Michael Keaton was voted Best Actor of the biennium for his performance in Birdman, and Cate Blanchett won Best Actress award for Woody Allen’s Blue Jasmine.

Wes Anderson’s The Grand Budapest Hotel won Best Ensemble Cast, Best Production Design and Best Original Score. Another big winner was Gravity with three awards: Best Cinematography, Best Editing and Best Visual Effects.

For the screenplays, Spike Jonze’s romantic comedy-drama Her was chosen as Best Original Screenplay. Instead Best Adapted Screenplay went to Steve McQueen’s Academy Award winner 12 Years a Slave.

At last, for his performance in Whiplash, J.K. Simmons was awarded as Best Supporting Actor of the biennium.

Past IOFCP Awards winners include Tinker Tailor Soldier Spy, Inglourious Basterds and Slumdog Millionaire.

Complete list of winners (and nominations)

TOP TEN FILMS (alphabetical list)

12 Years a Slave
Blue is the Warmest Colour
The Grand Budapest Hotel
The Great Beauty
The Imitation Game
The Wolf of Wall Street


12 Years a Slave
The Grand Budapest Hotel*

The Wolf of Wall Street


Alejandro González Iñárritu – Birdman
Richard Linklater – Boyhood
Wes Anderson – The Grand Budapest Hotel*
Paolo Sorrentino – The Great Beauty
Roman Polanski – Venus in Fur


Michael Keaton – Birdman
Ralph Fiennes – The Grand Budapest Hotel*
Mads Mikkelsen – The Hunt
Benedict Cumberbatch – The Imitation Game
Leonardo DiCaprio – The Wolf of Wall Street


Cate Blanchett – Blue Jasmine
Adele Exarchopoulos – Blue is the Warmest Colour*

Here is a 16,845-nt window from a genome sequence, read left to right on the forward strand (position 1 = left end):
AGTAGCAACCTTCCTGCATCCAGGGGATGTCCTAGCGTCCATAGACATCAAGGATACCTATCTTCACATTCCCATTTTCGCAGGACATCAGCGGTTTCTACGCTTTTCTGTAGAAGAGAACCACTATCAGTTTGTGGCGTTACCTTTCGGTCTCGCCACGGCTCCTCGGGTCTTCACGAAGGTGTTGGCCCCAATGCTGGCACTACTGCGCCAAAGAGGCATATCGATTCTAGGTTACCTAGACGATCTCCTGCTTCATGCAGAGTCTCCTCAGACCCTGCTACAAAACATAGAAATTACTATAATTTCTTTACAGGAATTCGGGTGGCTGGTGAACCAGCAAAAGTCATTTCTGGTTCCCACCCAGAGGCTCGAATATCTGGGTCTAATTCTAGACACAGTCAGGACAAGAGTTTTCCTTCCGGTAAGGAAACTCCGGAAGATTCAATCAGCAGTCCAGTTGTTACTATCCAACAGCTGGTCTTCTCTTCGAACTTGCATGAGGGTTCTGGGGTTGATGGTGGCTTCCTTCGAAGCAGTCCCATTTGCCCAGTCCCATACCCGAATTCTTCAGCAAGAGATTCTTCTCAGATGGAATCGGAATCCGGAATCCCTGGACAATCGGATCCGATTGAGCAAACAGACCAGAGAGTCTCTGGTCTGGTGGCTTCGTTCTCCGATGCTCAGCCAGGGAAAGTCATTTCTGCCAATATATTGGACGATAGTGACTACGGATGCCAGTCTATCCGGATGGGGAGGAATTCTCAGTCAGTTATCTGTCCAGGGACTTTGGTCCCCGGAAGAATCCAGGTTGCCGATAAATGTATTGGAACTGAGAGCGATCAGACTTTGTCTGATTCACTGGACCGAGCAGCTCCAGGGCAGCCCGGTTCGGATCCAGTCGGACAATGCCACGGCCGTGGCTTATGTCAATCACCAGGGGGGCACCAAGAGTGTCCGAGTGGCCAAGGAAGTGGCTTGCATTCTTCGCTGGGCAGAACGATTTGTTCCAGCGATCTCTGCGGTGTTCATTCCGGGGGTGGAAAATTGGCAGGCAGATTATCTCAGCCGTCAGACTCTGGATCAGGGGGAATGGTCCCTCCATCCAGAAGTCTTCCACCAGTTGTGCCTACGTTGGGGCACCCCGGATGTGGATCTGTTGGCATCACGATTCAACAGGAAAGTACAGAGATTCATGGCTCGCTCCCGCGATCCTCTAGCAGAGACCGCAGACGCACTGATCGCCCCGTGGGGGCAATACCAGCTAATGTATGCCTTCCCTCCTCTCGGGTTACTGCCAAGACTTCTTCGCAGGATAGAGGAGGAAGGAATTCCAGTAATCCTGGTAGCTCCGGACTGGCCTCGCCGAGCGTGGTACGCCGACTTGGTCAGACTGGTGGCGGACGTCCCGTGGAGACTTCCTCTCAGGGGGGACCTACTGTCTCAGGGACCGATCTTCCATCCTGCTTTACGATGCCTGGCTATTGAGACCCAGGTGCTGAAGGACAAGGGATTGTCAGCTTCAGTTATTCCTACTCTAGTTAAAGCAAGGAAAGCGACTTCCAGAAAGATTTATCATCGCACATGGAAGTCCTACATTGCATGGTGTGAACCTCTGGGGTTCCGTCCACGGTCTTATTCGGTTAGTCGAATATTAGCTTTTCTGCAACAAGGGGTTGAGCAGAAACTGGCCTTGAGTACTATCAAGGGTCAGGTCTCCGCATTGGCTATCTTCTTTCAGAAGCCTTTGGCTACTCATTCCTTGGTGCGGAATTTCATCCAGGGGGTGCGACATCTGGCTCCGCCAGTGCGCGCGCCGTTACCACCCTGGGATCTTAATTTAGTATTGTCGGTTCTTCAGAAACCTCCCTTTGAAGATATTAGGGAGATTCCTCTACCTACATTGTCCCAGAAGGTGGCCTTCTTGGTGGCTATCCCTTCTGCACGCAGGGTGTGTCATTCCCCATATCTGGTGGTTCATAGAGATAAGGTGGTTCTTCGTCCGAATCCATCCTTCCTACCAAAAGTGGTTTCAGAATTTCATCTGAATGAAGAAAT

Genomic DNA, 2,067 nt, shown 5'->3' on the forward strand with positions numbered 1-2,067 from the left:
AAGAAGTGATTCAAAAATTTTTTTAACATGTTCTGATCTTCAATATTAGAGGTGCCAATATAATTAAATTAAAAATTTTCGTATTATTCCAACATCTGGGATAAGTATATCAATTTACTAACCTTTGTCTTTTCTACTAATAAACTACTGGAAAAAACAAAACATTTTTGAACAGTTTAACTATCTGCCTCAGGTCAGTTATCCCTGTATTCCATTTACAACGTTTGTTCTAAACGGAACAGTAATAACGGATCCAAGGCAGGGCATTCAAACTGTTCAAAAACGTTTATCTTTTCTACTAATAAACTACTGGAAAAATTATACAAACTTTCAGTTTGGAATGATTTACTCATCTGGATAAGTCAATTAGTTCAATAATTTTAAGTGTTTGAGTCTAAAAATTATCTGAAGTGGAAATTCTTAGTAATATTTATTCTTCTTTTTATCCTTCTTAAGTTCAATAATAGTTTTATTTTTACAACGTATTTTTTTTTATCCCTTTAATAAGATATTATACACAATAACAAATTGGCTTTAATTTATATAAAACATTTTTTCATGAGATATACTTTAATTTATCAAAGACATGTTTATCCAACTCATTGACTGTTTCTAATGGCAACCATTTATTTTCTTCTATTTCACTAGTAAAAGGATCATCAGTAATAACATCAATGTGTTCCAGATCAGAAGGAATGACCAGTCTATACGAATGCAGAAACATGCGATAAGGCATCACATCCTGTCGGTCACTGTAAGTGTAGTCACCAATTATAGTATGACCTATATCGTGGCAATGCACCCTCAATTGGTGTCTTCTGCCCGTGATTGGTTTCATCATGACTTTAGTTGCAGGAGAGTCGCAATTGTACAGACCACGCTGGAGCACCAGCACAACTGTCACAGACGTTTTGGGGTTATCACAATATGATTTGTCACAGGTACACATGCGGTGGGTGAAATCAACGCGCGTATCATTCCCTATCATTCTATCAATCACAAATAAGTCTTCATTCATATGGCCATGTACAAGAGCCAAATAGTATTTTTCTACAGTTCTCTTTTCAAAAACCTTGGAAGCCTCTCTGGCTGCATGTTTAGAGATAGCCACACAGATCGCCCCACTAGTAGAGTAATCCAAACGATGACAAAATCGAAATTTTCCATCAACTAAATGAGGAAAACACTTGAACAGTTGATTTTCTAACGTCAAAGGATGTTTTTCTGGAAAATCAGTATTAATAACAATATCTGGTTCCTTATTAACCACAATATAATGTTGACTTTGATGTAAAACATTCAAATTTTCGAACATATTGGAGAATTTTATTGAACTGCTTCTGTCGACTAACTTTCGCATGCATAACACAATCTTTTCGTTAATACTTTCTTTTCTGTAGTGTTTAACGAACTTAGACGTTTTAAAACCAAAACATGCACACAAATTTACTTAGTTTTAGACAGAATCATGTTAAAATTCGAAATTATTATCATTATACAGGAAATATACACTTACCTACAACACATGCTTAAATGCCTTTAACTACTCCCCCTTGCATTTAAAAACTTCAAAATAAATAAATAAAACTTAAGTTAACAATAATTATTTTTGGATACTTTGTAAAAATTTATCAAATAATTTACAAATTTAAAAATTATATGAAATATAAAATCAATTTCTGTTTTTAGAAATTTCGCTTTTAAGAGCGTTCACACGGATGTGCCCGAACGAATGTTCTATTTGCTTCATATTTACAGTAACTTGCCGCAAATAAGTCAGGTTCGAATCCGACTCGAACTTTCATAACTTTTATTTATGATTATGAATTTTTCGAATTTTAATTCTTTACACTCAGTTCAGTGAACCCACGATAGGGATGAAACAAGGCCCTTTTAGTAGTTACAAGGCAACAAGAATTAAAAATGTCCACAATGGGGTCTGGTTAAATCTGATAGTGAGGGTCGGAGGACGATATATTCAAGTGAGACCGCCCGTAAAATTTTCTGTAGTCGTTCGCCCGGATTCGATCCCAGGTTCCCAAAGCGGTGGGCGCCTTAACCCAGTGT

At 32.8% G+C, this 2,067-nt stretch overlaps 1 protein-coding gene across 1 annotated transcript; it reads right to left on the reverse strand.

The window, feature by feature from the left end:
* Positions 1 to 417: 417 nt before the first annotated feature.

Rosamund Pike – Gone Girl
Julianne Moore – Still Alice
Marion Cotillard – The Immigrant


Edward Norton – Birdman*
Ethan Hawke – Boyhood
Jared Leto – Dallas Buyers Club
Mark Ruffalo – Foxcatcher
J.K. Simmons – Whiplash


Lupita Nyong’o – 12 Years a Slave*
Emma Stone – Birdman
Sally Hawkins – Blue Jasmine
Patricia Arquette – Boyhood
June Squibb – Nebraska


12 Years a Slave
The Grand Budapest Hotel
The Imitation Game


The Grand Budapest Hotel*


12 Years a Slave*
Gone Girl
The Imitation Game
The Wolf of Wall Street


The Great Beauty


Mr. Turner
The Grand Budapest Hotel*
The Imitation Game


The Grand Budapest Hotel

The Wolf of Wall Street


The Grand Budapest Hotel*
The Imitation Game


Dawn of the Planet of the Apes
Guardians of the Galaxy

The Hobbit: The Battle of the Five Armies

* * *

Hans Morgenstern

(Copyright 2015 by Hans Morgenstern. All Rights Reserved. This material may not be published, broadcast, rewritten or redistributed without permission.)


Yesterday you had a chance to see the bottom half of my 20 favorite films and film experiences of 2014 (The best movies of 2014, according to Hans Morgenstern — Part 1). As you might have noticed, this year felt tricky for me and cinema, as it was hard to find movies, especially more popular ones, that satisfied this writer’s need for that transcendent moment in film. So I have added shorts and multimedia in the mix and, dare I say, visual art. Ultimately, I seek out experiences in movies that offer more than stories. It’s a personal choice, but if I didn’t have this personal choice I wouldn’t have the drive to write about moving images the way I do.

Without further ado, here are my top 10 movies of 2014. Like yesterday’s post, where available, all titles link to the item description page on Amazon. If you purchase via the specific link, you will be financially supporting this blog. If we reviewed it here, there will be a link to the review under the poster art. Finally if we haven’t reviewed it, I’ll share a few words about the film’s significance. Let’s begin with another short:

10. “Crème Caramel” by Canada

Commissioned by the art and culture blog Nowness for its hit and miss series “Defining Beauty,” this short is the series’ crowning achievement. It’s by a group of filmmakers from Spain called Canada. It’s shot in 35mm and beautifully composed featuring a great tune by French band La Femme. It’s hilarious in its objectification of a woman, but it has a great build up to a sly payoff at film’s end. It’s also NSFW.